Wednesday, August 22, 2012

Guiding Kids Through Life's Storms

I recently caught up with a grade school classmate that I hadn't seen in over a decade (ugh, I'm old).  It was a booze-filled gathering, as most reunions tend to be. We updated each other on our lives, reminisced about our Catholic School upbringing, and might have even made projections on the future. I suppose what I meant is that we got drunk, shared horror stories of our current predicaments, complained about our Catholic School upbringing, and made the accurate assumption that we will be stuck living the same monotonous lives for the foreseeable future. It was a great time.

While the encounter provided plenty of funny things to write about, I'd like to focus on the Catholic School complaints. I've only ever attended Catholic School - kindergarten through college. I'm not one for making excuses (yes, I am), but all issues apart from those of the daddy variety can and will be chalked up to parochial schooling. The most interesting part, however, is how both categories of issues crossed paths in my young, formidable years - a correlation that I had effectively forgotten until my blast-from-the-past friend made mention of it. Like a frenemy after a hangover reminding you of the actual attractiveness of your hook up the night before all the terrible decisions you made the night before, my former classmate asked if I remembered Rainbows.

Well, I do now - thanks.

Seemingly, I had repressed this period of my youth (wishing I might have repressed this part instead). Unfortunately, as soon as he mentioned the word Rainbows, the yellow workbook came racing back into the memory banks. Ah, the fond memories of having to participate in a program focused on "guiding kids through life's storms." Essentially, it was a class for kids with divorced parents - at least that's what they focused on at my school. Rainbows come after storms - oh, I see what they did there.

Their website explains that "children need guidance and compassion to prevent a loss event from literally defining their lives through later destructive choices. In fact, research proves that unresolved grief leaves kids vulnerable to major at-risk behaviors." Boy, did they fail with me.  If anything, I've perfected destructive choices. I've even found a way to capitalize on those choices, and you're reading it right now.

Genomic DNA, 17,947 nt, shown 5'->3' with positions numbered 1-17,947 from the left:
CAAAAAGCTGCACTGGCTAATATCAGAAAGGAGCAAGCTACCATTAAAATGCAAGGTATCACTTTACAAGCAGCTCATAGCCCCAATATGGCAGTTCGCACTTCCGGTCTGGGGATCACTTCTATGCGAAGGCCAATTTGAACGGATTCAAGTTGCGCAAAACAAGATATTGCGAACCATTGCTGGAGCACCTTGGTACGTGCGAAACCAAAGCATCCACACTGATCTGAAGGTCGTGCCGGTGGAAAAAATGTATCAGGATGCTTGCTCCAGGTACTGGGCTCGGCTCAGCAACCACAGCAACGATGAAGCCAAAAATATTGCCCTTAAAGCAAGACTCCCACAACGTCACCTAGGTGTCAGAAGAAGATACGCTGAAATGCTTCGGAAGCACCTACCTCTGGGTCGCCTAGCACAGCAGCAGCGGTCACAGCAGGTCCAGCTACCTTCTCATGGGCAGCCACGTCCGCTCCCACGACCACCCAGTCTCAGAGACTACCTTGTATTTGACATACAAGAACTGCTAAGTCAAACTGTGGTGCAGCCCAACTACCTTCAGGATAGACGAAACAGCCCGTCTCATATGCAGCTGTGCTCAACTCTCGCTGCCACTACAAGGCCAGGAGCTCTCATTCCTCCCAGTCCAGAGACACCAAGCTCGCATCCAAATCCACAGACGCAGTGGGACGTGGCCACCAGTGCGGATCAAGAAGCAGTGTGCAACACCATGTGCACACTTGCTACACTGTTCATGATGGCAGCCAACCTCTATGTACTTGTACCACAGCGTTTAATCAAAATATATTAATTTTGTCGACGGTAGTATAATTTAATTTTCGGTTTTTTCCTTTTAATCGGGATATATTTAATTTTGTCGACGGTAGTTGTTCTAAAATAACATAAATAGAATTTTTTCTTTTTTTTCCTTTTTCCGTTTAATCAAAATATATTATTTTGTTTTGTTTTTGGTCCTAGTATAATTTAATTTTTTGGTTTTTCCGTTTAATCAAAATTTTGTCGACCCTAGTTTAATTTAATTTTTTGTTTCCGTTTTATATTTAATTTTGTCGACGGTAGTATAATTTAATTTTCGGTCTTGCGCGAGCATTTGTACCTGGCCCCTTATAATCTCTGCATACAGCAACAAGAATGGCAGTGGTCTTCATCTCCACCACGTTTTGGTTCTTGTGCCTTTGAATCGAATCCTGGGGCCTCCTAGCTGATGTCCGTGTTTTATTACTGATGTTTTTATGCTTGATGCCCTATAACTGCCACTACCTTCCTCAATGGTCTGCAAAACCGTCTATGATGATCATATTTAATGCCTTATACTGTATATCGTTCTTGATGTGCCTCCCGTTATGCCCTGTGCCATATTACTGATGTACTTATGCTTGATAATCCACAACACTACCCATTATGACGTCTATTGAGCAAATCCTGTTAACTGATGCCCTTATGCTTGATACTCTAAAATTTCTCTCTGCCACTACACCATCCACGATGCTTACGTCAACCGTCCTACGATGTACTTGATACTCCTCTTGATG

Cut a kid's recess time, and you're asking for future at-risk behaviors. But, apparently, Rainbows figured it was better that kids with divorced parents focus on their broken homes and how that makes them feel rather than focusing on kickball. I could've been an Olympian if I had been allowed to harbor all of that "loss" into athletics. Yes, I just blamed a youth organization for my failures in life. You know what helps kids through life's storms? Singling them out by putting them in a faux-support group so the whole school knows they come from broken homes. There was even a picture in the yearbook - right between Newspaper Club and Spelling Bee. The should have just captioned the photo "Children with Absentee Fathers."

Perhaps I didn't fully participate in the program; I didn't give it my all. I come to this assumption because if any class in recent memory can attest to my efforts - I definitely didn't do the required reading. If the reading would've gotten me my recess back, maybe I would have. They should have predicted a future riddled with technology and held the program during Handwriting class - cursive is so stupid. The only thing I need cursive for is my signature. Why not teach little Lily how to write three letters in cursive to sign her name and call it a day? But, no, I had to sit around and talk about my feelings while the other kids were outside growing boobs and self-esteem. Thanks, Rainbows.

When If I get divorced, I'll make sure my mistakes children steer clear of youth organizations void of competeition. I'm breeding athletes here, no time for pussy shit feelings.


"I'm pretty sure I drank that terrible program out of my memory." - my brother after I reminded him

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